- Associated Press - Monday, January 25, 2016

ST. PAUL, Minn. (AP) - Martin Luther King Jr.’s “Dream” speech asked that society judge others not by the color of their skin but the content of their character. The Science Museum of Minnesota is tackling that issue from a scientific standpoint with an exhibit called “RACE: Are we so different?”

The exhibit answers that question using a 10-minute play, maps and graphics and plenty of hands on, interactive components.

In one corner of the race exhibit, there are two rows of photographic portraits. They’re shots of people’s faces from the neck up, on a white background.

The photos show people with multiple ethnic heritages, and underneath their portraits, in their own handwriting, they describe how they view themselves. In small, light gray print at the bottom, there is a list of their ethnic makeup.

The display made Sally Cameron do a double-take.

“I came back. I was totally fascinated not only to read their words, but to see what their heritage was underneath,” she told Minnesota Public Radio News (https://bit.ly/1KrJM7T ).

The exhibit explores race in three major ways - through science, history and social systems.

The central theme of the exhibit is this: The difference in genetic makeup between races is minuscule.

Dwayne Billups brought a group of Boy Scouts from the historic Pilgrim Baptist Church in St. Paul to the exhibit on Jan. 16. Billups says he wants the boys to understand the bottom line about race.

“They need to know that there is no race, there’s only one race, there’s the human race,” he said. “And color has very little to do with it with the exception of how they are perceived in America and there are limits that are placed upon them and we just wanted to bring them down here to show them that those limits and those barriers can be overcome.”

Billups said one way to make that point is to introduce the young men to the dozens of African-American scientists who were presenting exhibits Jan. 16. Billups and the Scouts spent hours exploring the museum. And one of the Scouts explained what he learned on the field trip.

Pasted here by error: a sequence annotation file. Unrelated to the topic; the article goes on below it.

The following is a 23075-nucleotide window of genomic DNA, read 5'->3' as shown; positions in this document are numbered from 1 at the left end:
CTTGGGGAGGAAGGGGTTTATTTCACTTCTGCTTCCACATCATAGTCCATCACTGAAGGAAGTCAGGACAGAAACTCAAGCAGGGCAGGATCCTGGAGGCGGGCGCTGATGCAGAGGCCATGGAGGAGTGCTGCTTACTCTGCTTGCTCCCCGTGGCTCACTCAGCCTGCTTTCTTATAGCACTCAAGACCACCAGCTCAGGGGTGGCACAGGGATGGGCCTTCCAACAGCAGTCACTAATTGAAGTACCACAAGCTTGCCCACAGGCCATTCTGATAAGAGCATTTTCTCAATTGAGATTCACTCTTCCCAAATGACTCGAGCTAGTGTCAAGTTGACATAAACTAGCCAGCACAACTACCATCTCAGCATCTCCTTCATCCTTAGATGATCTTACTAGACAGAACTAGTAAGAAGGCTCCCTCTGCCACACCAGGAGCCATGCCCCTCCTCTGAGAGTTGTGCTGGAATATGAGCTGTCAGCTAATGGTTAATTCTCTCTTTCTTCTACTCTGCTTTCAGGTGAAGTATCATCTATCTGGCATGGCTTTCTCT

“My name is Dameer, Dameer White. I am 9 years old. I just wanted to say, you don’t have to treat people like they’re different, everybody’s exactly the same.”

The Science Museum’s Joanne Jones-Rizzi helped create the exhibit. She says it doesn’t look to scold people, but offers a science-based view of the history of race in America.

“Here’s something that is so much a part of our lives in so much that we think exists,” she said. “And so how historically has this invention been embedded in all of our lives?”

The exhibit touches on segregation, racial inequities in the U.S., and personal histories.

Jones-Rizzi says the exhibit was first introduced by the museum in 2007 and has traveled the country since. She says it doesn’t deal with current events, but she hopes it might help facilitate more discussion about them.

“This exhibit can be a catalyst for a discussion about those current events, and can provide a kind of touchpoint for people to begin those conversations.”

And she’s seen that happening, even between complete strangers. She’s also seen people coming in and taking notes - a rare sight in her 30 years of working in museums.

“You know the things the things you write down are the things you want to remember and the things that you might want to think about more. So, for me that was very rewarding,” she said.

Ra Kour brought her teenage son to see a movie in the Omnitheater about natural disasters. But it was sold out. So they went to the race exhibit instead. She’s been a member of the museum since 1993 and she says the race exhibit is the greatest exhibit she’s seen at the museum.

“It exposed something that a lot of people can freely talk about because of shame, humiliation or whatever we feel,” she said.

She was especially moved by a video display which has people speaking about their experiences dealing with race in the United States.

“And as a minority person myself, I appreciate it very much. Now my story was seen some place here so I can show my sons that that’s what mommy goes through, too, those experiences.”

The exhibit has a home in the museum for at least the next two years.

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